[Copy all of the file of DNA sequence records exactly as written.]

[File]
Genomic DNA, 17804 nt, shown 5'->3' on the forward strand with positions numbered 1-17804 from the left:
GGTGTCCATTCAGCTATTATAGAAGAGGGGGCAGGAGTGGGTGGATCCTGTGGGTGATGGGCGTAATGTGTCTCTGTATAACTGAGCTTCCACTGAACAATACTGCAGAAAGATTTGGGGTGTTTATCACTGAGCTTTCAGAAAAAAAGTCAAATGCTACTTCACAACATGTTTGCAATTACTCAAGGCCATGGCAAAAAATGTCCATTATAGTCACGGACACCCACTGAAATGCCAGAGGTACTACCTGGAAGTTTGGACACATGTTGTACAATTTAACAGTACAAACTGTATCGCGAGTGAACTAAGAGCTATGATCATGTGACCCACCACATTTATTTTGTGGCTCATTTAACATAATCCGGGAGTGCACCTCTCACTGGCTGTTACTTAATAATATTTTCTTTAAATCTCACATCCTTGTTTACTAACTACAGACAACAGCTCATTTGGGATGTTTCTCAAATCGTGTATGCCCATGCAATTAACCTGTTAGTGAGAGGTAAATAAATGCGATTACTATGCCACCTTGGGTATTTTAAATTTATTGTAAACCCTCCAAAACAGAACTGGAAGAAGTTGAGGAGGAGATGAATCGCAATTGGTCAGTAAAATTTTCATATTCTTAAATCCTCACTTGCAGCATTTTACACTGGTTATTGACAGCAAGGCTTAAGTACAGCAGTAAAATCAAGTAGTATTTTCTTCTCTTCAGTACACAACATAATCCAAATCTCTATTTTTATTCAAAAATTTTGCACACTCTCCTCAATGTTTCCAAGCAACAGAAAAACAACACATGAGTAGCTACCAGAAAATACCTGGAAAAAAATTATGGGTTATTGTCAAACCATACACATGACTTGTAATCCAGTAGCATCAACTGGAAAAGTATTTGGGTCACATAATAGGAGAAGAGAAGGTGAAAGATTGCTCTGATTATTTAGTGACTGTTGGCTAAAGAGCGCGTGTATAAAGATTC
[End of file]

Genomic DNA, 17804 nt, shown 5'->3' on the forward strand with positions numbered 1-17804 from the left:
GGTGTCCATTCAGCTATTATAGAAGAGGGGGCAGGAGTGGGTGGATCCTGTGGGTGATGGGCGTAATGTGTCTCTGTATAACTGAGCTTCCACTGAACAATACTGCAGAAAGATTTGGGGTGTTTATCACTGAGCTTTCAGAAAAAAAGTCAAATGCTACTTCACAACATGTTTGCAATTACTCAAGGCCATGGCAAAAAATGTCCATTATAGTCACGGACACCCACTGAAATGCCAGAGGTACTACCTGGAAGTTTGGACACATGTTGTACAATTTAACAGTACAAACTGTATCGCGAGTGAACTAAGAGCTATGATCATGTGACCCACCACATTTATTTTGTGGCTCATTTAACATAATCCGGGAGTGCACCTCTCACTGGCTGTTACTTAATAATATTTTCTTTAAATCTCACATCCTTGTTTACTAACTACAGACAACAGCTCATTTGGGATGTTTCTCAAATCGTGTATGCCCATGCAATTAACCTGTTAGTGAGAGGTAAATAAATGCGATTACTATGCCACCTTGGGTATTTTAAATTTATTGTAAACCCTCCAAAACAGAACTGGAAGAAGTTGAGGAGGAGATGAATCGCAATTGGTCAGTAAAATTTTCATATTCTTAAATCCTCACTTGCAGCATTTTACACTGGTTATTGACAGCAAGGCTTAAGTACAGCAGTAAAATCAAGTAGTATTTTCTTCTCTTCAGTACACAACATAATCCAAATCTCTATTTTTATTCAAAAATTTTGCACACTCTCCTCAATGTTTCCAAGCAACAGAAAAACAACACATGAGTAGCTACCAGAAAATACCTGGAAAAAAATTATGGGTTATTGTCAAACCATACACATGACTTGTAATCCAGTAGCATCAACTGGAAAAGTATTTGGGTCACATAATAGGAGAAGAGAAGGTGAAAGATTGCTCTGATTATTTAGTGACTGTTGGCTAAAGAGCGCGTGTATAAAGATTC